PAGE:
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'Buy' Murray International as value comes back in style
Analysts at Stifel slap ‘buy’ on Bruce Stout’s underperforming global income fund which yields 6% but has proved resilient recently.
(Update) Investment trust analysts at Stifel have slapped a ‘buy’ rating on Murray International (MYI ) after Bruce Stout’s underperforming global equity income fund held up well in the New Year sell-off.
Between 1 January and 5 February the net asset value return of the £989 million portfolio was flat although the share price fell 5%, analysts Iain Scouller and Maarten Freeriks said.
While conceding this was ‘unexciting’ the analysts said it compared well to the 8% average decline in the net asset values (NAV) of other global trusts and the 17% plunge in the portfolio of leading global growth fund Scottish Mortgage Trust (SMT ) since the start of the year.
Has trust turned a corner?
Writing in a note to investors, Scouller and Freeriks observed that the trust’s ‘defensive qualities appear to have come to the fore’, leaving them to ask ‘has MYI’s performance turned the corner?’
Advancing their case they wrote: ‘Since the start of the year the portfolio has benefited from sterling’s weakness, given about 90% of assets are non-sterling. The bond portfolio (15% NAV) has performed well and the “defensive-income” type stocks which are dominant in the portfolio have been performing better than many of the “growth” sectors in the market.’
However, the analysts admit the trust has a lot of ground to make up after a tough three years. The bearishness of Stout (pictured) towards developed markets he considered expensive and positive view of emerging markets, which he considered good value, have hurt the portfolio, which has lost nearly 9%. The shares, which once traded on a premium to NAV, have fallen to a discount to their underlying value, leaving shareholders nursing an 18% loss over three years, even after dividends are included.
However, the quarterly shareholder pay-outs are the trust’s saving grace as they support a 6% dividend yield, which the analysts note, is among the highest of equity income trusts.
The analysts also take confidence from the trust’s board restarting share buybacks last month in a bid to prevent the discount widening further.
Aberdeen Asset Management charges 0.5% a year to run the trust plus a performance fee if the trust’s net asset value beats a benchmark made up of 40% FTSE World UK and 60% FTSE World ex-UK.
According to Stifel, which is employed as a market maker in the stock, Stout needs to achieve £22 million of outperformance to make up for the poor returns in 2013/14 before the additional fee becomes payable.
Murray International shares initially added 5p to 784.4p but later fell back, down 2p at 777p.
Value vs Growth
Stifel’s positive rating on Murray International comes amid a growing debate over whether 2016 could see a shift in investment style from ‘growth’ to ‘value’.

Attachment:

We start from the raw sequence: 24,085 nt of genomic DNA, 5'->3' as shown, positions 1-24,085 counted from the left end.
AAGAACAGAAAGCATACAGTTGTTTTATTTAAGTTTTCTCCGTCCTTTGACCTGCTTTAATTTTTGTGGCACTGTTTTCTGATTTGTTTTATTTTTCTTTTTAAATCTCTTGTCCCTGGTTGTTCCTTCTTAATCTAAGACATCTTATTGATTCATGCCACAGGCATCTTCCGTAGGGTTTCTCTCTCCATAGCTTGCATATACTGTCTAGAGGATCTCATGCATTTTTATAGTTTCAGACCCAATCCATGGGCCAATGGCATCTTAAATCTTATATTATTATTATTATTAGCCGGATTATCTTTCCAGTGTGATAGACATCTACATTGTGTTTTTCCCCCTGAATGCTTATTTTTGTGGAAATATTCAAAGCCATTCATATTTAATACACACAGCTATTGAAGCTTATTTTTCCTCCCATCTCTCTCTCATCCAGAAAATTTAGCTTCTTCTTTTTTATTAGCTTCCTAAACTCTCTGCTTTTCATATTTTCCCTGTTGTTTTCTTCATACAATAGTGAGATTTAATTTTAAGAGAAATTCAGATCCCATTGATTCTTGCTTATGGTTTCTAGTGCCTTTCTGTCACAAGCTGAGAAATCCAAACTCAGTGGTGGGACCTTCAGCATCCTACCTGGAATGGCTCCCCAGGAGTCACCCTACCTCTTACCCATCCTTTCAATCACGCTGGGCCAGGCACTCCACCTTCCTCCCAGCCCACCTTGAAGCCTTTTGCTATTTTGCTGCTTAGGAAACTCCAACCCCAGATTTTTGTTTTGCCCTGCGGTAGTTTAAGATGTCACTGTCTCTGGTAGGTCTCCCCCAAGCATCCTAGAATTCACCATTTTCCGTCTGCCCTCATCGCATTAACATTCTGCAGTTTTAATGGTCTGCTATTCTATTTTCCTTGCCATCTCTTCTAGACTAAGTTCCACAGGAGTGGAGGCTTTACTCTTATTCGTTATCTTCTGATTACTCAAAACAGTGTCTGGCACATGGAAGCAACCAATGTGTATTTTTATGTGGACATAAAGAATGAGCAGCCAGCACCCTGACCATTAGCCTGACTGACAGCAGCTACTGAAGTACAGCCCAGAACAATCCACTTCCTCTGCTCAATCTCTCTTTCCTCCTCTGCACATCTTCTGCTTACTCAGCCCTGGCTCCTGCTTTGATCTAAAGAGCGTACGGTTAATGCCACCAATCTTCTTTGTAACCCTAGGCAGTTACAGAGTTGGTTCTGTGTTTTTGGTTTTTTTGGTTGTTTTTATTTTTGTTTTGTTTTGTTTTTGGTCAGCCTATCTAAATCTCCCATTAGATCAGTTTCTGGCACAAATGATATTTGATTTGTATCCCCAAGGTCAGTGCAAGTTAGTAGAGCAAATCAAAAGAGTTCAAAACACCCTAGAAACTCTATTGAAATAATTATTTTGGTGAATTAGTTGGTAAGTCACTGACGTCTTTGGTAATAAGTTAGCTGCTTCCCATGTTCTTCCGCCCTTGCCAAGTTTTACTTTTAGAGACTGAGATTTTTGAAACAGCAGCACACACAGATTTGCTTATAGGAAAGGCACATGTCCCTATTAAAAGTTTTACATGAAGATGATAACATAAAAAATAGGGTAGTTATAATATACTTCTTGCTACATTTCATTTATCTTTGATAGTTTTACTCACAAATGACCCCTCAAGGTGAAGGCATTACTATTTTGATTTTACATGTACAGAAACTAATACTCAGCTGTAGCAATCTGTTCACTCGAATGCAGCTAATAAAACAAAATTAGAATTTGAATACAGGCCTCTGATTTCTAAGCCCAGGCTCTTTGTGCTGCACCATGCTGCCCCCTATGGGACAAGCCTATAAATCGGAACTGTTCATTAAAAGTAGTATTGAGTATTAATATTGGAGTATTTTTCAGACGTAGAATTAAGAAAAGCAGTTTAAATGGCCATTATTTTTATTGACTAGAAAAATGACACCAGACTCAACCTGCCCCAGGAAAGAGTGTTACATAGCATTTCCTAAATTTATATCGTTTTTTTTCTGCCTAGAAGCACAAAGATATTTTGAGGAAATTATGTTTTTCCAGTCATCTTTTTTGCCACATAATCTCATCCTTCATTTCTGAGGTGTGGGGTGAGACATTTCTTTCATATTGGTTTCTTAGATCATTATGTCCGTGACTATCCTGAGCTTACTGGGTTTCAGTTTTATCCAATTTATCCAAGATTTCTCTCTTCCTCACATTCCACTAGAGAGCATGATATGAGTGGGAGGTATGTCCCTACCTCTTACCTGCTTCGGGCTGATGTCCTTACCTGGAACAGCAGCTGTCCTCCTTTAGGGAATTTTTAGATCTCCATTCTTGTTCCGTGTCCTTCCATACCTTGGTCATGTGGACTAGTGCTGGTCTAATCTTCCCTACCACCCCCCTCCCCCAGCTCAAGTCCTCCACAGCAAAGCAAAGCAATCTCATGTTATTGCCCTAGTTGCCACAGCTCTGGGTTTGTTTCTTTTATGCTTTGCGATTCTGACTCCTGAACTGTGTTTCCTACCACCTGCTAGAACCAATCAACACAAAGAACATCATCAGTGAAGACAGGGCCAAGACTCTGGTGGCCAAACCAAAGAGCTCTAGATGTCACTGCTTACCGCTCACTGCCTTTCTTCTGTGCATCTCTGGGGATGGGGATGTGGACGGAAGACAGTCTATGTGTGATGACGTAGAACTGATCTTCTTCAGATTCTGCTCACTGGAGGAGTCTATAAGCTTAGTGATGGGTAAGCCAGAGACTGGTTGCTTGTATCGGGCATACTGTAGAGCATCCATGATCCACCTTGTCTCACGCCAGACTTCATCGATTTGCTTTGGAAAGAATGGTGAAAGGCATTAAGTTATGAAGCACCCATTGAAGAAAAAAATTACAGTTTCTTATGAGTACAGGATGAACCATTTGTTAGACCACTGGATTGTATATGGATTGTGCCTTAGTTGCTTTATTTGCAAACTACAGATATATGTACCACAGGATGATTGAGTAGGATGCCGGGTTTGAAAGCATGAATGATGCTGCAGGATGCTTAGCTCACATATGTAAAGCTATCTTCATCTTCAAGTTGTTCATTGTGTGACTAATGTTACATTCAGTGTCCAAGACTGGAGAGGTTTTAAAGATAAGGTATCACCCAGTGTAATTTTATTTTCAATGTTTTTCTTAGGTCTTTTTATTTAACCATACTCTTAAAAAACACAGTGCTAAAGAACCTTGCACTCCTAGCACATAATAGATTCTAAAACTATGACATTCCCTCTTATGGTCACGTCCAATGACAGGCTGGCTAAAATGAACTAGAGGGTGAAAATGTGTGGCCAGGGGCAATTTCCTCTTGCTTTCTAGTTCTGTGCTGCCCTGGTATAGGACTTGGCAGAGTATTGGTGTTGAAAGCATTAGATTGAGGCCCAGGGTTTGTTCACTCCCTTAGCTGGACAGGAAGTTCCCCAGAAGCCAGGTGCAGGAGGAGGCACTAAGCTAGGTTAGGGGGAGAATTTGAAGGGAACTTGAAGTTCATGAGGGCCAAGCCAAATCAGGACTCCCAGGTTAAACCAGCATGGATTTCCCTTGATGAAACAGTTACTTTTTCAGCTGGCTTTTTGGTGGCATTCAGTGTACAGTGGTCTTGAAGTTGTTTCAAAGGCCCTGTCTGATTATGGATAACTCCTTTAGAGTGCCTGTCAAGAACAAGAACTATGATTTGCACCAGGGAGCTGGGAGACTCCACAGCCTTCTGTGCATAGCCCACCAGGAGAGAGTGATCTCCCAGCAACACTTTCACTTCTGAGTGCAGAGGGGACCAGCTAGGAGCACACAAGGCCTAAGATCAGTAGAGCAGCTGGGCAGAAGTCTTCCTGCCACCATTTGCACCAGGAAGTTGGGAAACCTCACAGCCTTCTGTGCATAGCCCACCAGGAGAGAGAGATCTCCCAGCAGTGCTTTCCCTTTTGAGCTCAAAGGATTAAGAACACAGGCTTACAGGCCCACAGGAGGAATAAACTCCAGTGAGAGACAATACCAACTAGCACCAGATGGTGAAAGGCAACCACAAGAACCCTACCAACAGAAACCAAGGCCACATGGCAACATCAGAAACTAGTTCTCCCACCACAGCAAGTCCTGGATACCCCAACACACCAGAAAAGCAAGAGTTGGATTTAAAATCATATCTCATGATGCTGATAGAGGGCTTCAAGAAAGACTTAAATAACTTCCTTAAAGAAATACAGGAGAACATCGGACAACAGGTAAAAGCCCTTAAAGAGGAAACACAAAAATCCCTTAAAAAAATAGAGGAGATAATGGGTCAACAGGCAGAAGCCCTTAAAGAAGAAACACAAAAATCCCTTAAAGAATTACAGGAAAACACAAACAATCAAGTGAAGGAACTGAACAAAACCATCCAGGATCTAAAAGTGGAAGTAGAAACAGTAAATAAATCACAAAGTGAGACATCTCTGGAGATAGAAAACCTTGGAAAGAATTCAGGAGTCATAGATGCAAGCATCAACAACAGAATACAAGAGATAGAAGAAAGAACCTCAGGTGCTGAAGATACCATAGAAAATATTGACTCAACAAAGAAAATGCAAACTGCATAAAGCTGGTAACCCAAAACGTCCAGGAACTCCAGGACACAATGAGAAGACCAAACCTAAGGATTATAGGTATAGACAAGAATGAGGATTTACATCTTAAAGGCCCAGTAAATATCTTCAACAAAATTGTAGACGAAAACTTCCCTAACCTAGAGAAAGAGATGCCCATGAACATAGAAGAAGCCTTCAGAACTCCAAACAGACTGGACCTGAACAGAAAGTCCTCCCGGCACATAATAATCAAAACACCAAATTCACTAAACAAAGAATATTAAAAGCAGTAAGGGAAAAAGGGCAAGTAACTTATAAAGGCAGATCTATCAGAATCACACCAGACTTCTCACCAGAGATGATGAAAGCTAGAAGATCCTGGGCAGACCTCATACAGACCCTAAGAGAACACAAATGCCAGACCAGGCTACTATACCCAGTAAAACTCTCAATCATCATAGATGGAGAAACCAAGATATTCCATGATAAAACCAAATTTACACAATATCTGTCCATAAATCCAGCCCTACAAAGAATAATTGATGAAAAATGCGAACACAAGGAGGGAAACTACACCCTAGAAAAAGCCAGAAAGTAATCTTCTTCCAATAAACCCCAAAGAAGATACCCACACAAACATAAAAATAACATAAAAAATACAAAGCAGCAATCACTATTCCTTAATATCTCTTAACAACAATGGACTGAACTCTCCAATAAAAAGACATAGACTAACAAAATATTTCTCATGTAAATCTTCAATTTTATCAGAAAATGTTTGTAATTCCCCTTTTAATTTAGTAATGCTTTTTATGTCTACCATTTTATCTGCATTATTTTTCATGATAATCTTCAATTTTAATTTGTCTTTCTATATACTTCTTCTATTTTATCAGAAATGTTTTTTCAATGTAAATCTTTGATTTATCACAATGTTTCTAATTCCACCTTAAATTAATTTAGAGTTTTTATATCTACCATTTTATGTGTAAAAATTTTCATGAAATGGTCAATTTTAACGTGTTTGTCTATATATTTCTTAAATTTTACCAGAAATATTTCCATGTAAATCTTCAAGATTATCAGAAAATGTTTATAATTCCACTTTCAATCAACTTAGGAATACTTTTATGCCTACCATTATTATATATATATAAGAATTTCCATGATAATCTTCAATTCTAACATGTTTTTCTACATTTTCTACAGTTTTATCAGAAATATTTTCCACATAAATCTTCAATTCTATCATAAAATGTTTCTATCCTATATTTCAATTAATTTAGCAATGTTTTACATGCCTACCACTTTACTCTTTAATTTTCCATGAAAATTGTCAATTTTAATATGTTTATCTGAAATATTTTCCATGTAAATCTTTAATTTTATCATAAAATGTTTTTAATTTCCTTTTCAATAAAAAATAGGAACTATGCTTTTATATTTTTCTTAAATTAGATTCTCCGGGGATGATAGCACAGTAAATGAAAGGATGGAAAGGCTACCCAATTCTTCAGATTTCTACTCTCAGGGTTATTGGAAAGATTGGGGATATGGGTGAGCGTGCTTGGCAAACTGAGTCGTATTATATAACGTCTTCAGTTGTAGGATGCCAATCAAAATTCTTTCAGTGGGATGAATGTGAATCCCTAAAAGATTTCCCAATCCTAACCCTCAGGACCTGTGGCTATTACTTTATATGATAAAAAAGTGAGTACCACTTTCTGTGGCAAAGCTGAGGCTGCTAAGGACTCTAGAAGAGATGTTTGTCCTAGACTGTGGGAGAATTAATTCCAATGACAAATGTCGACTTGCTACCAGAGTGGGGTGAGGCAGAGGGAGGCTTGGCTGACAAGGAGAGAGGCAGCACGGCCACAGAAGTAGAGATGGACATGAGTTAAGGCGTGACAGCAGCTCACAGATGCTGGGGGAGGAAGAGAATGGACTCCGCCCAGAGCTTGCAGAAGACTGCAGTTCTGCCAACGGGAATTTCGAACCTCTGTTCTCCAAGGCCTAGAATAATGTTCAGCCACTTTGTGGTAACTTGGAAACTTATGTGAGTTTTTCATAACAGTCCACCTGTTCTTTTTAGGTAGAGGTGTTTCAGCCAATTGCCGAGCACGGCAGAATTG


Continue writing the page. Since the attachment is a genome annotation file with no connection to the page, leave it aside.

Analysis by Morgan Stanley has shown the gap between outperforming growth stocks and underperforming value stocks is as wide as it was in the 'dotcom' bubble at the end of the last century.
James Clunie, manager of the Jupiter Absolute Return fund, said high growth internet stocks like Facebook, Amazon, Netflix and Google, nicknamed 'fang', had proved adept storytellers, convincing investors their shares could support lofty valuations because they were disrupting traditional businesses.
Clunie said Netflix shares traded at 285 times earnings, which was a problem as it left no room for error as it rolled out its streaming on demand programmes. Divorcing share prices from fundamentals left no wriggle space at a time of weakening economic growth either. 'In the absence of growth, these have become overcrowded trades where investors have gathered around a narrow pool of assets,' said Clunie.
Growth investing has done well in recent years as central banks have resorted to ‘money printing’ to support economies and stock markets.
Peter Toogood, investment director at City Financial in London, said the bull market had left growth fund managers ‘party to one of the most extended momentum trades in history – over-priced growth stocks.’
By contrast, ‘value’ investors, who preferred to buy stocks when they were cheap, were exposed to what he called ‘real economy’ sectors such as energy, mining, banks and industrials.
A rotation from growth to value could occur into two ways, Toogood said:
- a complete market ‘washout’ like the 2008 crash when all sectors fell but cheaper value stocks did better;
- or, as in 2005, the current economic gloom transpires to be wrong and economies and markets revive in the second half of the year with value again trouncing growth because the stocks start from a lower level.
This idea has also been picked up by Aberforth Smaller Companies (ASL ), a well-known value fund which in its recent annual report suggested rising US interest rates could be the catalyst for a style shift away from growth.
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by Gavin Lumsden on Oct 23, 2016 at 00:01